As a matter of fact, my first two children were really easy.   When the second one came along and was equally obedient, polite, gentle, and brilliant, he confirmed my suspicions about the world’s greatest parent thing.

What I asked them to do, they did.  When I told them where we were going, they were excited about it.  When I told them to go to bed, they did without fussing.  They made eye contact when being introduced, were quiet when I needed them to be, and were flexible with my schedule.

And then my third came along.  He was different from day one.  He was born with opinions about everything.  He cared about when he ate, he cared about the condition of his diaper, he cared about who was holding him, he cared about the position of his head and how he was being held.  He wasn’t a cranky child, per se, but just one that came into the world with ideas about how the world should listen to him.

He made parenting an adventure.

And then my fourth came along.  From day one, she ruled the roost.  She was a healthy baby, but from months 3 – 10, she cried constantly if she wasn’t being held.  (I’m not kidding.  I played a “game” with her during that time where I could pick her up and the crying instantly stopped, or I could put her down and the crying instantly started.)  And being that she was my fourth child and I had 3 others to care for, she wasn’t held all that often.  Those months were very, very loud.

If I thought that my third born had opinions, I found that I was redefining what that meant based on my fourth child.  My youngest came born to rule, and she let everyone know it.

Very early on in the life of my youngest, we realized that we had to completely relearn how to parent.  Things that I took for granted with the other 3 were now complicated.  Ways that I enforced discipline had to be modified.  Styles and tones of communication had to change.

For example, through some unspoken but modeled form of communication, the older 3 knew not to talk to waiters when we ate out – it complicated the ordering process.  We, as parents, found out what they wanted and, in a streamlined manner, ordered for them.   And if the waiter asked if we wanted dessert, we eliminated the screaming of “I do!  I do!” by communicating on behalf of our whole family.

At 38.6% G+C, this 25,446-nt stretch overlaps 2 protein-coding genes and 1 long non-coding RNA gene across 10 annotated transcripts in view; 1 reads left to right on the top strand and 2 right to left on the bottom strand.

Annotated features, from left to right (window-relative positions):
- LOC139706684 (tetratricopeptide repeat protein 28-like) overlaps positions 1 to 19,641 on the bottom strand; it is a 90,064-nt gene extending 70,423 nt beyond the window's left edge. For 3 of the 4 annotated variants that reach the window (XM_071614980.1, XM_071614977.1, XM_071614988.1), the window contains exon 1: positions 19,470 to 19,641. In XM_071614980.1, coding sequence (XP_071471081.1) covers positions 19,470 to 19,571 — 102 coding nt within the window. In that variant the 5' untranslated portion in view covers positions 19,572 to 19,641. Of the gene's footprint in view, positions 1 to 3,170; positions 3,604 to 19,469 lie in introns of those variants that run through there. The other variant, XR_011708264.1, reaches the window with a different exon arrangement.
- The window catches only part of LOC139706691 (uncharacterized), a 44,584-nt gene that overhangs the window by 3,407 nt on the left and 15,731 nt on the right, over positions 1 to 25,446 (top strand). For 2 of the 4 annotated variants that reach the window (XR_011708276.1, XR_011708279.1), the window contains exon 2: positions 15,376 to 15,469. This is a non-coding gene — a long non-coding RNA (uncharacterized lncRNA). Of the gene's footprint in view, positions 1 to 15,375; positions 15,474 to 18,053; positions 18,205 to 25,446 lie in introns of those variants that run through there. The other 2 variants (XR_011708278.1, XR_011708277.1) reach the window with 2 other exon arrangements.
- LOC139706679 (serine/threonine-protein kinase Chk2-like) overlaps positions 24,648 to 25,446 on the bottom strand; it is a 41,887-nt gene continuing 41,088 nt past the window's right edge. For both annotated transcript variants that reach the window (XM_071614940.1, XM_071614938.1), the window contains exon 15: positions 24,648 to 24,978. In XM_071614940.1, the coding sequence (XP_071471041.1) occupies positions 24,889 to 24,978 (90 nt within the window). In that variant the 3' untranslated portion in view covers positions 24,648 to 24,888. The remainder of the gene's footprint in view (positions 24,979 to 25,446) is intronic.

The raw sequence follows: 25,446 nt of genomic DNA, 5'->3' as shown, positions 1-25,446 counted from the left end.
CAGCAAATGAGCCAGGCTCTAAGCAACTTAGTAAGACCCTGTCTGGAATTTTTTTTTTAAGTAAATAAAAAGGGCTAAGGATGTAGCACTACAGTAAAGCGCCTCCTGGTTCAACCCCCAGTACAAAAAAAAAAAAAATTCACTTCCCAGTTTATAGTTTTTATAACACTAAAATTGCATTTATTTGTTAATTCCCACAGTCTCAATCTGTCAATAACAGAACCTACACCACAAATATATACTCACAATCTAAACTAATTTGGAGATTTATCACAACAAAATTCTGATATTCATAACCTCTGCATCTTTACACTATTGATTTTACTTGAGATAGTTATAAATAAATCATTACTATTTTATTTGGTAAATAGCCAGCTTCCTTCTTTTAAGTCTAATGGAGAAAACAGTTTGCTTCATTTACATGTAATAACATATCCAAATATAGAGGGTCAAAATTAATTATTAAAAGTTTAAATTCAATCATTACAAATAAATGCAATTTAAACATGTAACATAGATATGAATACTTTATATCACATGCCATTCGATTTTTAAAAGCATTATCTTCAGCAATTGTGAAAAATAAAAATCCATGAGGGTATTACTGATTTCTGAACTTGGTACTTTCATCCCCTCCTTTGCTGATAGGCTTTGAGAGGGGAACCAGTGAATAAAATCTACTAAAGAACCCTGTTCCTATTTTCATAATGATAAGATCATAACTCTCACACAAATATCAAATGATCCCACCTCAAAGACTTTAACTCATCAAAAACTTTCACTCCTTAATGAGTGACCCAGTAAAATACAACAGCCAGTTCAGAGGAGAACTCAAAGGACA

However, when our youngest was old enough to talk, she spoke to waiters, bypassing the system that we had honed for 7 years.  She didn’t see a difference between herself and the adult in front of her.

And boy, did she have opinions.  They were vocal, insistent, and strong.

Some people call kids like my 3rd and 4th strong willed.  I choose to say it is having strong opinions.  The difference to me is perspective.

Strong willed has been portrayed as negative.  A strong will is just asking to be broken, to be put in its place.  It is a challenge to the authority of adults and must be taught who is boss.

But I believe that the opinions, leadership, and strength of a classic strong willed child are gifts that will lead them directly into the will of God.  If we break them, sideline them, or communicate how frustrating they are, then we are running the risk of destroying the very gift that God has placed in them to accomplish things greater than we can imagine.  Their passion, emotion, stubbornness, etc are exactly the kind of traits that can be used in radical ways – and I want to be able to step back and know that I did nothing but encourage and shape those gifts.

In the next post that I publish, I’ll give some specific examples of how I believe that can be accomplished.  I hope that you hang in there with me (it is a long post) to read what techniques can be used to keep yourself positive in the face of combativeness, and how to steward the gifts of the kids in your life!